Wayne Cook
March 1, 2009

Before there was a Fairlane V-8 or tall-deck Windsor, the Ford world was ruled by the FE V-8 engine. Introduced in 1958 as a 332, it was quickly opened up to displace 390 ci. The FE was destined to replace the MEL (Mercury/Edsel/Lincoln) V-8 engine, which had been a mainstay powerplant for the larger Ford offerings. The 390 became standard issue for the luxury Thunderbird, and the FE was later opened up to a maximum displacement of 428 ci.

The 390 and 428 were similar in that they both utilized a two-bolt main cap cylinder block. Even the Cobra Jet version of the 428 utilized two bolt mains on the crank saddle. However, the 427 Ford is different from either the 390 or 428 in that it used an unusual four-bolt main cap arrangement. The FE 427 featured four-bolt mains on journals two, three and four. The engine had a unique cross-bolted configuration where horizontal main-cap bolts entered from the outside through the block skirt and secured the central caps from both sides. The cross-bolting proved to be very effective in preventing main cap walk or wobble at higher rpm.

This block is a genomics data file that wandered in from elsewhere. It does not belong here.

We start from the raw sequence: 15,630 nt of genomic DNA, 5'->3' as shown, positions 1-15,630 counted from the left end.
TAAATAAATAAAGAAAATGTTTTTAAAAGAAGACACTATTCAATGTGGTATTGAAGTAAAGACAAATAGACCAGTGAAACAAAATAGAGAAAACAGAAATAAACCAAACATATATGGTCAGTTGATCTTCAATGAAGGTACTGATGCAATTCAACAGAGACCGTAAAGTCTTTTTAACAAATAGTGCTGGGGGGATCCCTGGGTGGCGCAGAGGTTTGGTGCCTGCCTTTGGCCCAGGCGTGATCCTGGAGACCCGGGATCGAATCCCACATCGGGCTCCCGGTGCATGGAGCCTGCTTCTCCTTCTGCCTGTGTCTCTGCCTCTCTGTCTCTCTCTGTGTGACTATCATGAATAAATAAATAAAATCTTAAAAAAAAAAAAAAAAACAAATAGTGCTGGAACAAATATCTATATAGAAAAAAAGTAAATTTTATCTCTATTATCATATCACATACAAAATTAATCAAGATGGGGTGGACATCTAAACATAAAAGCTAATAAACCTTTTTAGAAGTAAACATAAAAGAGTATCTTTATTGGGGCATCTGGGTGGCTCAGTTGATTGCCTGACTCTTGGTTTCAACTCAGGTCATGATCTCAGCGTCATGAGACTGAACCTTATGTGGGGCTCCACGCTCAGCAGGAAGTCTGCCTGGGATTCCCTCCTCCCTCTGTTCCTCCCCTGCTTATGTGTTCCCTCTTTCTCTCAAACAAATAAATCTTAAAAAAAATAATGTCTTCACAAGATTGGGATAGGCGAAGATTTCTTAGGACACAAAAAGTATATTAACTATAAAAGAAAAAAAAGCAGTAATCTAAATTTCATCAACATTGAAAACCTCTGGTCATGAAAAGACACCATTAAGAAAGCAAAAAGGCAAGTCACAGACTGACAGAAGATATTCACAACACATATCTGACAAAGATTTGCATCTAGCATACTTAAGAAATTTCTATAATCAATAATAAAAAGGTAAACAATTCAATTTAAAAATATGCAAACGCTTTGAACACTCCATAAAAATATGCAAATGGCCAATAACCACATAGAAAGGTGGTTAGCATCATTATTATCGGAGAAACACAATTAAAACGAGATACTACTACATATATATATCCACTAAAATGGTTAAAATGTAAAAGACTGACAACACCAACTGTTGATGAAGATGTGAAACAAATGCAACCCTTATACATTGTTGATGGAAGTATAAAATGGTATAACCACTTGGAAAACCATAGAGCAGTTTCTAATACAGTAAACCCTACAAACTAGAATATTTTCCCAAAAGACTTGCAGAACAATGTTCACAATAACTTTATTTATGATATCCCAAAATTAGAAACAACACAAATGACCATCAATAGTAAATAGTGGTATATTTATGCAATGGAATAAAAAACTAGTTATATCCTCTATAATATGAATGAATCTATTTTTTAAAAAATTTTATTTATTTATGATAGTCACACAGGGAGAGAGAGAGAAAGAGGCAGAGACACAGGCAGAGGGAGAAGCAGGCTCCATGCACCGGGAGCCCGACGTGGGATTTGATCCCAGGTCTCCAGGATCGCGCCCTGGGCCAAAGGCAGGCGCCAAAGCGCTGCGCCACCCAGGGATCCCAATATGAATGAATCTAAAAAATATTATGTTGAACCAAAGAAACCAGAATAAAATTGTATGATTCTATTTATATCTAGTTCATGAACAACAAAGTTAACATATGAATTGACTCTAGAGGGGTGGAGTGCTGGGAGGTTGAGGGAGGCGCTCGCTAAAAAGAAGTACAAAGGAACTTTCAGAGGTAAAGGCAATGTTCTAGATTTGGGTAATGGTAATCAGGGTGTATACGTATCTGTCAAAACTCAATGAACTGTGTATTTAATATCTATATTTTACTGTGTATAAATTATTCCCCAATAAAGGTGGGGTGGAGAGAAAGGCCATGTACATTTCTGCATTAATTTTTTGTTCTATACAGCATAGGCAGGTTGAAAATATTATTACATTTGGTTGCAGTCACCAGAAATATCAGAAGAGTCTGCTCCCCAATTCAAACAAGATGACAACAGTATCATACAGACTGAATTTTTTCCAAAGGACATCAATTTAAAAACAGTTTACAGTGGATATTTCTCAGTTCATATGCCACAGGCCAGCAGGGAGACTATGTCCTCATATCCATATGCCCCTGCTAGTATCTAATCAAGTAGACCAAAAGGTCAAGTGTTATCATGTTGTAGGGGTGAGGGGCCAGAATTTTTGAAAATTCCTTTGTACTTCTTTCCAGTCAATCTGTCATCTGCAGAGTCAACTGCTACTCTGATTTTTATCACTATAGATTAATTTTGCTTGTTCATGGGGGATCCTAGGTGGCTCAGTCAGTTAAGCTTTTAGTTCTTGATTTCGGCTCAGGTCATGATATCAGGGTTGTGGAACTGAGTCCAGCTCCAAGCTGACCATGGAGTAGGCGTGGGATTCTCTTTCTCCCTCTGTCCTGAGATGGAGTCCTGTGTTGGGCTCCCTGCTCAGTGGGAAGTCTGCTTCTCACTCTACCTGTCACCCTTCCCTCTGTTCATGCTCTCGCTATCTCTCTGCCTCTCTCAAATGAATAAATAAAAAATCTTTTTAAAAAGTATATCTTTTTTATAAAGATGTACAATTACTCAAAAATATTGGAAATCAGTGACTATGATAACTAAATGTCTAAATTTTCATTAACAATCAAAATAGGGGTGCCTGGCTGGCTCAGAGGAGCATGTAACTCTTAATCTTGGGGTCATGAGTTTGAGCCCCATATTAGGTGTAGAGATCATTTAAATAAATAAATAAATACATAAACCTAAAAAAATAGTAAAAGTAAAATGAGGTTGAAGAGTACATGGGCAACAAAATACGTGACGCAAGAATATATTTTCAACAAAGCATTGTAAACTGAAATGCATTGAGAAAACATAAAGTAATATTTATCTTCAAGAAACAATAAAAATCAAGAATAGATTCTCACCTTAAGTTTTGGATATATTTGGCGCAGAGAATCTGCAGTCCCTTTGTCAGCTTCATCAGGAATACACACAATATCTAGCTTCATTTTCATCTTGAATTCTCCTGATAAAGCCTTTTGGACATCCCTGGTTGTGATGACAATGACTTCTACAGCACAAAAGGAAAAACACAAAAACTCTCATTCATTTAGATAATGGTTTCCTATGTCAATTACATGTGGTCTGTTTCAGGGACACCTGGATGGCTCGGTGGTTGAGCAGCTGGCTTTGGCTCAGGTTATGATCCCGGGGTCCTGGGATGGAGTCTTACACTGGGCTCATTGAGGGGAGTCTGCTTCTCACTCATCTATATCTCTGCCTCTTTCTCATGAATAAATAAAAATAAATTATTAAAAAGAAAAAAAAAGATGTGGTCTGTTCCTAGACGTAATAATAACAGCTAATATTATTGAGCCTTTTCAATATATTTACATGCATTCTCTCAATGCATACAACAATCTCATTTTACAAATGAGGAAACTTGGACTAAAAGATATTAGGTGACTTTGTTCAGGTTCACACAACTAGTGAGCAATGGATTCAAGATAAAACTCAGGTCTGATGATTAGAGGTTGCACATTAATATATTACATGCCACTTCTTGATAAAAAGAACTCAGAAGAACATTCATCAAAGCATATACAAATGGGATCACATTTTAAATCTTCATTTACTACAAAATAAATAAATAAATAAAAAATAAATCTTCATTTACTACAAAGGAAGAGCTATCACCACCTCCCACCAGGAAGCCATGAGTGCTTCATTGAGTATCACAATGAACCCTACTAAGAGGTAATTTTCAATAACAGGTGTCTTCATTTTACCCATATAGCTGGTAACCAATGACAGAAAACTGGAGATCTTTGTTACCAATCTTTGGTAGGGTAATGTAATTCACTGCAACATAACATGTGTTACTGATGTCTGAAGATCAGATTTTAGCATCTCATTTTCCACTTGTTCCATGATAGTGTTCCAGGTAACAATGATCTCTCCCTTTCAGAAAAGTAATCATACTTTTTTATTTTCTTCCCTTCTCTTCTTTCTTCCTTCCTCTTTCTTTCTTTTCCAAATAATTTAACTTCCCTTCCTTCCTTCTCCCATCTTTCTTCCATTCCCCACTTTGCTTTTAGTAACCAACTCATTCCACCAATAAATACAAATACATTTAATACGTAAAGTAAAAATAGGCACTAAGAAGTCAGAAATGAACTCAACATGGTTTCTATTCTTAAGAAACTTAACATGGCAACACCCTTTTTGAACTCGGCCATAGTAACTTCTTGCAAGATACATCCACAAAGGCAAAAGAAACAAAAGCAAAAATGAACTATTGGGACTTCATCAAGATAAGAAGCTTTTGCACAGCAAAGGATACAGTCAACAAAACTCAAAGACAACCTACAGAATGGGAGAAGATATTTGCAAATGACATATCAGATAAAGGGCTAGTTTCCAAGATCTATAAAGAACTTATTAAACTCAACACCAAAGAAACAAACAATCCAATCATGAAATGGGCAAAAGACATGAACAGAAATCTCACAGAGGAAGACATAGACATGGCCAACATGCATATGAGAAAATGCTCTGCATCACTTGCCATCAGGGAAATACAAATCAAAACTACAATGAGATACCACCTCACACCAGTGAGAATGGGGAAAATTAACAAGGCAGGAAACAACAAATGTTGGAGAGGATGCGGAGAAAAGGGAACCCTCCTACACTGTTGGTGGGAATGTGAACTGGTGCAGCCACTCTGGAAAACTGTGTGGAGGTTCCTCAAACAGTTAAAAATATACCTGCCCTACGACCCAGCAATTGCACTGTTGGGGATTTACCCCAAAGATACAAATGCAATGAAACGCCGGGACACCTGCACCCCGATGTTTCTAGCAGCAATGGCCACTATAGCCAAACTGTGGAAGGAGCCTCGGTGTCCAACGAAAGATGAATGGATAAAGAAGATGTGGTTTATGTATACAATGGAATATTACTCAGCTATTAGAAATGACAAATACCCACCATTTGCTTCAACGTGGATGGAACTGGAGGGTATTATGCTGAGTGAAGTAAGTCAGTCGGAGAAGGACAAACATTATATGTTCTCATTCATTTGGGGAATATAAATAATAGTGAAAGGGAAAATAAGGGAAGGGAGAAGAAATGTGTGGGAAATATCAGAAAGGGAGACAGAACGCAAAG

The extra durability this block offered made it the racer’s choice because the additional support at the crankshaft meant that the engine held together when the two-bolt design might fail. When the time came for Shelby to power the big-block version of his Cobra sports car, he chose the 427 because of the enhanced durability factor. However, some of the big-block Cobras came equipped with the 428.

Ford Performance Solutions had a customer who had been working on a big-block Cobra replica and wanted an authentic FE engine to go with his project. He had no interest in a stroked Windsor, so a brand-new Carroll Shelby FE 427 aluminum cylinder block was procured. This way there would be no guessing about the history or condition of a used block, and the aluminum material would put the finished engine in the same weight category as a garden-variety Windsor. Join us as we have a look at the collection of hardware that will be used to construct what amounts to a brand-new all-aluminum Ford FE engine. We will then observe some of the more important aspects of the exacting assembly. Finally, follow us to Dyno Motive in Placentia, California, where we join owner Eric Weinrich for a dyno session that tells us what the combination is worth torque and horsepower-wise.

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